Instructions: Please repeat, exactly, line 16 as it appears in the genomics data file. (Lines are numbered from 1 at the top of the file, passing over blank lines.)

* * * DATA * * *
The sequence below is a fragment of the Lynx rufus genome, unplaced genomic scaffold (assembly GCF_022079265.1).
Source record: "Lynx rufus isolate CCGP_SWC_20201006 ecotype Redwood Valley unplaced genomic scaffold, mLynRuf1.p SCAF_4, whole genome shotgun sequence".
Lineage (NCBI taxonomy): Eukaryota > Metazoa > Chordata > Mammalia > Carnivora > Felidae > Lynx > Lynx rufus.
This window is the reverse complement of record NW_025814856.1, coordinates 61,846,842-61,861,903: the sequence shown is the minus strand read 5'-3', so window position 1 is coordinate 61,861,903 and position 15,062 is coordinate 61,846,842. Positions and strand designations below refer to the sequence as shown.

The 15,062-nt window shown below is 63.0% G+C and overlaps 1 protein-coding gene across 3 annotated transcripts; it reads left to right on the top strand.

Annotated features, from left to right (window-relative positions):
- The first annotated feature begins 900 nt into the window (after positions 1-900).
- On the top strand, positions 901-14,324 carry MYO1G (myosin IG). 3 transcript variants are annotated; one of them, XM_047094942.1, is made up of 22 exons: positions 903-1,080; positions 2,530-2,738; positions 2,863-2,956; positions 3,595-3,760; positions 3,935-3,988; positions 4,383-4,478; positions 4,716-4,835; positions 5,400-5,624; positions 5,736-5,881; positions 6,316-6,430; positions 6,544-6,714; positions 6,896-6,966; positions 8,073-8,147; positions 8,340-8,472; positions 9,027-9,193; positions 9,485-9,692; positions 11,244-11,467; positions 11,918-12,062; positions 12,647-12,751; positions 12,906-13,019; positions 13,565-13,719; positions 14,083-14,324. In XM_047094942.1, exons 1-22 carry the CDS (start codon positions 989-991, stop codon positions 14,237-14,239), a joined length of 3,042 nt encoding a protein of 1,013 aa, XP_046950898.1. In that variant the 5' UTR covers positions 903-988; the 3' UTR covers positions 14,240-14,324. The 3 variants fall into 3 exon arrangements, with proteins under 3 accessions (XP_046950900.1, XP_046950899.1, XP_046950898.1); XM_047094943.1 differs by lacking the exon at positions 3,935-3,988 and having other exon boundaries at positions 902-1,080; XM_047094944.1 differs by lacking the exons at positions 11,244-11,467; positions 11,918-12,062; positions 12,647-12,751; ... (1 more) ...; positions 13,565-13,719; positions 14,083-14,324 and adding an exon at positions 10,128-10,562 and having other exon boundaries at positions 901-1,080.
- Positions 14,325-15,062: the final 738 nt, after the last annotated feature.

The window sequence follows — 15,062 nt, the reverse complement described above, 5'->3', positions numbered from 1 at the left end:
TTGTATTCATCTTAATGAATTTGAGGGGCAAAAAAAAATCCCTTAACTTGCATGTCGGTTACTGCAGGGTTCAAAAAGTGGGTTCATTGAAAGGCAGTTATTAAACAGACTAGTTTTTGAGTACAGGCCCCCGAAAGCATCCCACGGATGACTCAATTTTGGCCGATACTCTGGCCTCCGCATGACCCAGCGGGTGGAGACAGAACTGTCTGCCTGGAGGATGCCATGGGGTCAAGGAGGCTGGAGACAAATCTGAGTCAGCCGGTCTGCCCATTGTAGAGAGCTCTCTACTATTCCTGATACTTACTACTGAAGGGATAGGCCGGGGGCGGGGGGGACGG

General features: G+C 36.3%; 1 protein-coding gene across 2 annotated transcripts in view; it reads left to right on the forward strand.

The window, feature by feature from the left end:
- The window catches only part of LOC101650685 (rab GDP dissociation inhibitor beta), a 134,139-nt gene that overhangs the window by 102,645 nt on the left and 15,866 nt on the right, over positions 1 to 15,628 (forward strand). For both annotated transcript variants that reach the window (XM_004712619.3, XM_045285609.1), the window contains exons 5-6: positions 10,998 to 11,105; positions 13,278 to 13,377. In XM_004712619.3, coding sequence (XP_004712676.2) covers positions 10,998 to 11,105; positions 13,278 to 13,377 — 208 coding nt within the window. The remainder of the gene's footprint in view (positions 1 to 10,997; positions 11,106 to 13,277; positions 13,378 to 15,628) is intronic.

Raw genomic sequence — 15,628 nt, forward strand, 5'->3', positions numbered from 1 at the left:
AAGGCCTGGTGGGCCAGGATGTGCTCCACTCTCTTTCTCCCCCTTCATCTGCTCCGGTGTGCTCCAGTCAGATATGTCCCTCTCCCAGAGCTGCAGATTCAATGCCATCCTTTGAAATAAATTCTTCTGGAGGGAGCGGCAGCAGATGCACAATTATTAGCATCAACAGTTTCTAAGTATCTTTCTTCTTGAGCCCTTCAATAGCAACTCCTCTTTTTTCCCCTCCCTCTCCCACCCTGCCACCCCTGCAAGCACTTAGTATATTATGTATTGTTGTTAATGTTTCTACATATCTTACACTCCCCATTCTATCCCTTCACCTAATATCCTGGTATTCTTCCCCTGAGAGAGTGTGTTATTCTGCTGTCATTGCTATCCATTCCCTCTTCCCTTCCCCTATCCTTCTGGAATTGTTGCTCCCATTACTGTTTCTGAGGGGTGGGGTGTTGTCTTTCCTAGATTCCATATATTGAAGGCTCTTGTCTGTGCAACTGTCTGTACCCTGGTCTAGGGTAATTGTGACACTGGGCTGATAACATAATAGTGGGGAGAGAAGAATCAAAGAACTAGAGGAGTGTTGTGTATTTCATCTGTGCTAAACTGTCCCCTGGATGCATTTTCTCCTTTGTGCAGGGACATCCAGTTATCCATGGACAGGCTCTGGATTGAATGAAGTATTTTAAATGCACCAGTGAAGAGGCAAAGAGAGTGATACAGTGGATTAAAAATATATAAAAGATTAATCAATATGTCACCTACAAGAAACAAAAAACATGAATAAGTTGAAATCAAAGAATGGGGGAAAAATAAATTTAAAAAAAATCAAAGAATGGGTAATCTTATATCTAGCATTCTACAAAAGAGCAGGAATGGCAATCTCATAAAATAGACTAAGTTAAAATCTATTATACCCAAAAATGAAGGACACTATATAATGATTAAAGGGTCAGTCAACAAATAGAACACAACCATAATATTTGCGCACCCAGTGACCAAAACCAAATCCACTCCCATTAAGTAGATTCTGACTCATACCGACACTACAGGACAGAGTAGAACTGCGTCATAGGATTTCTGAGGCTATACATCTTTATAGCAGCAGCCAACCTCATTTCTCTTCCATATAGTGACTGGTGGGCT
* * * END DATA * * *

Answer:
AAGGCCTGGTGGGCCAGGATGTGCTCCACTCTCTTTCTCCCCCTTCATCTGCTCCGGTGTGCTCCAGTCAGATATGTCCCTCTCCCAGAGCTGCAGATTCAATGCCATCCTTTGAAATAAATTCTTCTGGAGGGAGCGGCAGCAGATGCACAATTATTAGCATCAACAGTTTCTAAGTATCTTTCTTCTTGAGCCCTTCAATAGCAACTCCTCTTTTTTCCCCTCCCTCTCCCACCCTGCCACCCCTGCAAGCACTTAGTATATTATGTATTGTTGTTAATGTTTCTACATATCTTACACTCCCCATTCTATCCCTTCACCTAATATCCTGGTATTCTTCCCCTGAGAGAGTGTGTTATTCTGCTGTCATTGCTATCCATTCCCTCTTCCCTTCCCCTATCCTTCTGGAATTGTTGCTCCCATTACTGTTTCTGAGGGGTGGGGTGTTGTCTTTCCTAGATTCCATATATTGAAGGCTCTTGTCTGTGCAACTGTCTGTACCCTGGTCTAGGGTAATTGTGACACTGGGCTGATAACATAATAGTGGGGAGAGAAGAATCAAAGAACTAGAGGAGTGTTGTGTATTTCATCTGTGCTAAACTGTCCCCTGGATGCATTTTCTCCTTTGTGCAGGGACATCCAGTTATCCATGGACAGGCTCTGGATTGAATGAAGTATTTTAAATGCACCAGTGAAGAGGCAAAGAGAGTGATACAGTGGATTAAAAATATATAAAAGATTAATCAATATGTCACCTACAAGAAACAAAAAACATGAATAAGTTGAAATCAAAGAATGGGGGAAAAATAAATTTAAAAAAAATCAAAGAATGGGTAATCTTATATCTAGCATTCTACAAAAGAGCAGGAATGGCAATCTCATAAAATAGACTAAGTTAAAATCTATTATACCCAAAAATGAAGGACACTATATAATGATTAAAGGGTCAGTCAACAAATAGAACACAACCATAATATTTGCGCACCCAGTGACCAAAACCAAATCCACTCCCATTAAGTAGATTCTGACTCATACCGACACTACAGGACAGAGTAGAACTGCGTCATAGGATTTCTGAGGCTATACATCTTTATAGCAGCAGCCAACCTCATTTCTCTTCCATATAGTGACTGGTGGGCT